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February 19, 2010
The $7.2 billion broadband stimulus is supposed to create jobs and turn the United States into one of the most-connected nations. But is it achieving those aims? xchange rounded up executives from four companies active in the stimulus efforts to share their take on the issues.
You’ll hear from WiMAX provider DigitalBridge Communications, a 4G operator hoping to build into new areas with stimulus grants. There’s also rural LEC Windstream Corp. (WIN), which wants to expand its reach through stimulus funds, too. Then there’s Mid-Atlantic Broadband Cooperative (MBC), an entity comprised of service providers, utilities, educational institutions and other members that’s already has landed some stimulus money – $16 million, in fact. And finally, there’s Qwest Communications International Inc. (Q), which like its Bell peers, chose not to vie for grants and loans available in the first round of broadband stimulus funding because it didn’t care for the rules. But the guidelines for the second stage reportedly have the carrier re-thinking its position.
With that in mind, here are William Wallace of DigitalBridge, Mike Rhoda of Windstream, Tad Deriso of MBC and Steve Davis of Qwest.
How – or not – is the broadband stimulus fulfilling the No. 1 aim of creating jobs? And why (or why not)?
William Wallace, co-founder and executive vice president, DigitalBridge: In Round 1, DigitalBridge provided estimates of the new employees it would hire if it were successful. We provided estimates in the categories of network jobs, sales and marketing jobs, and customer care jobs. In Round 2, there is an explicit request for a commitment to the number of jobs that will be created. So, I believe the stimulus program will ultimately help to create jobs.
Mike Rhoda, senior vice president of government affairs, Windstream: With regard to the broadband provisions in the Recovery Act, the goal was to generate economic activity through improved broadband access and connections. Congress’ specific focus was on unserved and underserved Americans. Broadband funding will have the most significant impact where the spend delivers broadband to homes and businesses that had no broadband access previously. When the stimulus funding is used to deploy fiber middle-mile networks where fiber middle-mile networks already exist, the desired impact will be minimal. Unfortunately, we have seen tens of millions being awarded for the latter, with much smaller amounts on the former. It appears that Round 2 could tilt even more in that direction. Aside from the minimal job creation associated with such redundant projects, it is difficult to see how the grants conform to Congress’ objective of reaching the unserved or underserved.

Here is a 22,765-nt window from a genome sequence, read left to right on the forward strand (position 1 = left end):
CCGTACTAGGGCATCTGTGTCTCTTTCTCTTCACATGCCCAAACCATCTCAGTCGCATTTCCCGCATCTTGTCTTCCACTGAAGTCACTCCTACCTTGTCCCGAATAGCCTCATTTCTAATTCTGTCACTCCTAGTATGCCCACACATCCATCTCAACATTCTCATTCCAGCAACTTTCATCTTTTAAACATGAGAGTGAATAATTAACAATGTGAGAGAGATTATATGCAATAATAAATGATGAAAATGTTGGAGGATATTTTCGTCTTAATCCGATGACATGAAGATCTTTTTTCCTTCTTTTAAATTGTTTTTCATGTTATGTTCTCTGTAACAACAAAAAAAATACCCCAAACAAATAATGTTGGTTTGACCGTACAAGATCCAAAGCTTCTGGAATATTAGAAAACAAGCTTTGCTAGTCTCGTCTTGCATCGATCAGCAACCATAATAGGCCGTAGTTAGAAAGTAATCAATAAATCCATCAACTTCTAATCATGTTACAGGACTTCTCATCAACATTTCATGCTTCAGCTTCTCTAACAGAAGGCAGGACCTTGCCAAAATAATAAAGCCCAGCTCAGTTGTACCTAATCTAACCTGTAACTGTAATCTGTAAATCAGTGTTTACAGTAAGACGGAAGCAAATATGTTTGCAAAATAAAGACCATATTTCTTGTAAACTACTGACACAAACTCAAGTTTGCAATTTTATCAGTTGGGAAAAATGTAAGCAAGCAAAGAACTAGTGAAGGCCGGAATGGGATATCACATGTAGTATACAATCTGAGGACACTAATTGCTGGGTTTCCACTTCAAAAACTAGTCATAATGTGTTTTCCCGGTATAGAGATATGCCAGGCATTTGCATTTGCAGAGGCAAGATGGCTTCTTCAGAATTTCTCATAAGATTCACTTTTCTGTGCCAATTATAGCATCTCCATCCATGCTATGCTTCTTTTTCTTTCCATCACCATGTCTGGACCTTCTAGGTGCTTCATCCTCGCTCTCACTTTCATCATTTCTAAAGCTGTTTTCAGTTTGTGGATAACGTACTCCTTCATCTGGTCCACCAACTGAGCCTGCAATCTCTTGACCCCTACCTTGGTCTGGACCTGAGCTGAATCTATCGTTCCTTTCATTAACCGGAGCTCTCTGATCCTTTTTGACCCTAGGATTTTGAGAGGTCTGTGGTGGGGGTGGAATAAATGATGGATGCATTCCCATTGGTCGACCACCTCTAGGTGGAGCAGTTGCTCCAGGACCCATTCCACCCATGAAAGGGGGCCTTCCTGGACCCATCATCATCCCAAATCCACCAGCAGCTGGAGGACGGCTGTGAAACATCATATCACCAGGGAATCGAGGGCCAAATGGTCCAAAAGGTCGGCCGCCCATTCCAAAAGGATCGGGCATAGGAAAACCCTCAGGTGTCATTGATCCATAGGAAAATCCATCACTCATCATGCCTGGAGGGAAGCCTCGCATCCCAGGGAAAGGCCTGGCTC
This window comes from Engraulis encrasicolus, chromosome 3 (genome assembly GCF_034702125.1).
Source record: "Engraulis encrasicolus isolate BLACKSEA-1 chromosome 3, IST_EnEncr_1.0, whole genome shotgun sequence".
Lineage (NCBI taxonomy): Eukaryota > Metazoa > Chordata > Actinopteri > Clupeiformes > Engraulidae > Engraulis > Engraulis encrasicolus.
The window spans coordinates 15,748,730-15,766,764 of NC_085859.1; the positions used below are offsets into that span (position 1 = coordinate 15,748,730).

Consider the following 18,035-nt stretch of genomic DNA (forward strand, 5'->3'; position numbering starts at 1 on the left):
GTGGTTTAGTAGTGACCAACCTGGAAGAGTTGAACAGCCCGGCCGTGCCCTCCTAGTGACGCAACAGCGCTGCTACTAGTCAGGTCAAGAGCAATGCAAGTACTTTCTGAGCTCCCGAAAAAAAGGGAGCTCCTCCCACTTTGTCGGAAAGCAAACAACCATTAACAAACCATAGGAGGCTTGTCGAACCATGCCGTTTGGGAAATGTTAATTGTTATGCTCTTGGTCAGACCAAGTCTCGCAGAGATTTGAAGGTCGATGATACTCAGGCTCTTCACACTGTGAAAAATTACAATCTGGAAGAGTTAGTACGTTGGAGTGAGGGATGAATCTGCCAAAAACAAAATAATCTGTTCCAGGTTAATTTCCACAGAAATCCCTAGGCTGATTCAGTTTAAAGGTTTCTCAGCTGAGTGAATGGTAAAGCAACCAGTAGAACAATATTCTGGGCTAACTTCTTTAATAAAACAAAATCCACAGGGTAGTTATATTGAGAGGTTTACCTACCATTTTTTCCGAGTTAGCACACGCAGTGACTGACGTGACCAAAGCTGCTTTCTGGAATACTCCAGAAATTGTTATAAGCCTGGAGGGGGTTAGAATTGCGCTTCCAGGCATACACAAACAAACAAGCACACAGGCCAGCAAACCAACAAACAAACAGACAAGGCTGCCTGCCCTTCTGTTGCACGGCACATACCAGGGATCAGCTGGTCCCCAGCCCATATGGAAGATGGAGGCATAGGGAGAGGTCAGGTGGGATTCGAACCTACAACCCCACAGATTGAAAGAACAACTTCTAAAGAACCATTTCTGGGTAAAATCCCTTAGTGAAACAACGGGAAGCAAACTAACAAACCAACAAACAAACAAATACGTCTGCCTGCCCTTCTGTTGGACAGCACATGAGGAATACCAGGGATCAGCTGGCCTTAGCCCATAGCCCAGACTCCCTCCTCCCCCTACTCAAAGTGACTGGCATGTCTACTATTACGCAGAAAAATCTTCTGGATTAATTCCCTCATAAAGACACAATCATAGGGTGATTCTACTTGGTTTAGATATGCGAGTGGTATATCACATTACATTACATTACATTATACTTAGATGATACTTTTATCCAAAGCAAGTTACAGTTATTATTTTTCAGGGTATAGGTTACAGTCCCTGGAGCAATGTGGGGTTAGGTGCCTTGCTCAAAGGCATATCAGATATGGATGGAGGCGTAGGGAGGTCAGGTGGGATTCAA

Tad Deriso, president and CEO, Mid-Atlantic Broadband Cooperative (MBC): The Mid-Atlantic Broadband Cooperative (MBC) just received a $16 million NTIA grant that is a direct result of the broadband stimulus program. In addition to providing fiber optic connectivity for 121 K-12 schools in southern Virginia, the grant will bring an estimated 75 jobs to the region. Those jobs would not have been possible without this funding.
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Kelly Teal has more than 20 years’ experience as a journalist, editor and analyst, with longtime expertise in the indirect channel. She worked on the Channel Partners magazine staff for 11 years. Kelly now is principal of Kreativ Energy LLC. Follow her on LinkedIn at /kellyteal/.
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